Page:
gives gold-medal performance at graduation event
17 May 2002
By D. Lyn Hunter, Berkeleyan
some thought Olympic skier Jonny Moseley a less-than-weighty
choice for speaker at Berkeley's commencement convocation, graduates
and family members at the May 17 event were won over by his
address, sprinkled with humility, humor and sound advice for
The 26-year old Moseley - looking like a graduate himself in
black robe, wide grin and spiked hairdo - won laughs and enthusiastic
applause throughout his talk at the Greek Theatre.
I was first contacted about speaking here, I thought 'what's
going on? Is Maya Angelou speaking at the X-Games'," said
Moseley of Berkeley's invitation. "I remember the last
time Berkeley contacted me. It was a letter from the admissions
office that started: 'Dear Mr. Moseley, we regret to inform
Moseley went on to tell the graduates about his rise to fame
after the 1998 Olympics in Nagano, Japan, where he won the gold
medal for moguls skiing. Moseley was on top of the world.
hit the talk shows, enjoyed parties, signed endorsements and
all the things that made me feel important and
successful," he recalled. " I was constantly happy,
because people were constantly reassuring me of my righteous
But the glamour started to fade, and so did Moseley's happiness.
His bid for the 2002 Olympics became less about the sport and
more about regaining the attention he so craved, he said.
He invented a new trick for the upcoming event, a 720-degree
turn called the "Dinner Roll" - which he demonstrated,
in slow motion, on the Greek Theatre stage. But just weeks before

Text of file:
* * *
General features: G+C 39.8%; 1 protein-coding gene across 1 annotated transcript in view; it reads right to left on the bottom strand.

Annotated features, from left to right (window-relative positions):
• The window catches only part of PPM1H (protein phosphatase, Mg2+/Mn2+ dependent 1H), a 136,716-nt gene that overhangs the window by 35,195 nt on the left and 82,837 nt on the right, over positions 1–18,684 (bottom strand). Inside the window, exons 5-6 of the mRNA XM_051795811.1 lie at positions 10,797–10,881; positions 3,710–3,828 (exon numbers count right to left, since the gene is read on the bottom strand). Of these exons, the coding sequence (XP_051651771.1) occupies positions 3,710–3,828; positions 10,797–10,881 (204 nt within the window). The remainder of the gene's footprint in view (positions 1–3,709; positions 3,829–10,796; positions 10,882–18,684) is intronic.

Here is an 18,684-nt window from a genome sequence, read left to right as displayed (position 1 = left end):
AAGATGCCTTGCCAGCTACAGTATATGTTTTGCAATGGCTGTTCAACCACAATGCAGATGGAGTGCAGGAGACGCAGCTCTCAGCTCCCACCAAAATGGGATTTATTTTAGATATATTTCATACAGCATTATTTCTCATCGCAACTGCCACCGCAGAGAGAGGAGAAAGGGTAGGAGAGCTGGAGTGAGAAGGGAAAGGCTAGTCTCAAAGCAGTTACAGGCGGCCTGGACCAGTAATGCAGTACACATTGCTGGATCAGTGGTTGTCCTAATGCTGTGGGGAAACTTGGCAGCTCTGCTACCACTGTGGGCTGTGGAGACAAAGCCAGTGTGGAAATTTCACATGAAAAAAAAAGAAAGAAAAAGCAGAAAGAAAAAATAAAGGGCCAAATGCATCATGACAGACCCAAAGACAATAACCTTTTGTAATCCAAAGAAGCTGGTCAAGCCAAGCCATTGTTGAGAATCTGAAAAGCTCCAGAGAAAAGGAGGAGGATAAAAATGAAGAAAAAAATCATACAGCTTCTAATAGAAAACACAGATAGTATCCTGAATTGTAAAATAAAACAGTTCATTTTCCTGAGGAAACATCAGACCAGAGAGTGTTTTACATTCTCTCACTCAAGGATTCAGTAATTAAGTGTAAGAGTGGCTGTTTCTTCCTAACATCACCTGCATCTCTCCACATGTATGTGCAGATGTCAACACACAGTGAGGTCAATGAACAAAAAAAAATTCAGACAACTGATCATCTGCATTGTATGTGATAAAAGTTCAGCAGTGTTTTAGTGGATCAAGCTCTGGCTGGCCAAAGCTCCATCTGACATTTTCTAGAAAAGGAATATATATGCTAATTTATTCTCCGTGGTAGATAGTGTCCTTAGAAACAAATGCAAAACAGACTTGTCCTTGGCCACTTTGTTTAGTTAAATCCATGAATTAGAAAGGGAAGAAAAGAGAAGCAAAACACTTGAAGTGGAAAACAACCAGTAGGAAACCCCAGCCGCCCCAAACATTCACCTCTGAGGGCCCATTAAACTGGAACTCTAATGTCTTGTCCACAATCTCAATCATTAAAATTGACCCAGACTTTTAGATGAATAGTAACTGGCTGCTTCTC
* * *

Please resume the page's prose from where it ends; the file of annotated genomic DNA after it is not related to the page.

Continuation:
the competition, he couldn't perform it consistently.
reconciled myself to the fact that I may walk out of Olympic
arena impressing no one but myself," said Moseley. "My
performance took on whole new feeling, I was no longer competing
for them. I worked on the Dinner Roll with myself in mind."
Despite nailing the jump during competition, Moseley finished
fourth - out of medal contention and the limelight - but said
it was the greatest day of his life.
not saying go for fourth place," Moseley cautioned the
graduates. "But be free in the way you measure your success.
Don't let it depend on awards, money and other validations.
You should own your own happiness."
Anthropology Professor Alan Dundes, who delivered the faculty
lecture at the convocation, had the audience in stitches after
a hilarious treatise on the ritual use of the number three in
divide everything into threes," said Dundes, who enumerated
a long string of familiar threesomes. "We have good, better
and best; solid, liquid and gas; not to mention lower class,
middle class and upper class."
Past, present and future is also popular, but Americans place
far too much importance on the latter portion of this triplet,
have a penchant for the future and tend to disregard the present
and the past," he said. "I would like to suggest that
you not overemphasize the concern with your future. Take time
to enjoy the present, savor the moment, take pleasure in now
and don't worry yourself to death about tomorrow."
Also addressing the crowd was Shayna Parekh - the top graduating
senior - and University of Maryland history professor Alison
Olson, who delivered remarks 50 years ago when she graduated
Chancellor Berdahl conferred several student awards during the
ceremony, including the University Medal to Parekh, the Priestley
Award to Tam Mai Ma for outstanding leadership and contributions
to student welfare; the Mather Award to Rowena Cardona Castillo
for outstanding civic commitment, scholarship and service to
the university; the Espenschade Prize to Sarah Wheatley, the
top female athlete; the Gimbel Prize to Chris Roner, the top
male athlete; and the Christie Award to Marcus Rosenthal for
innovation in problem solving.
Berkeley degrees are conferred at nearly 50 individual ceremonies
in schools, colleges and departments, but commencement convocation
brings together seniors from all disciplines for a campuswide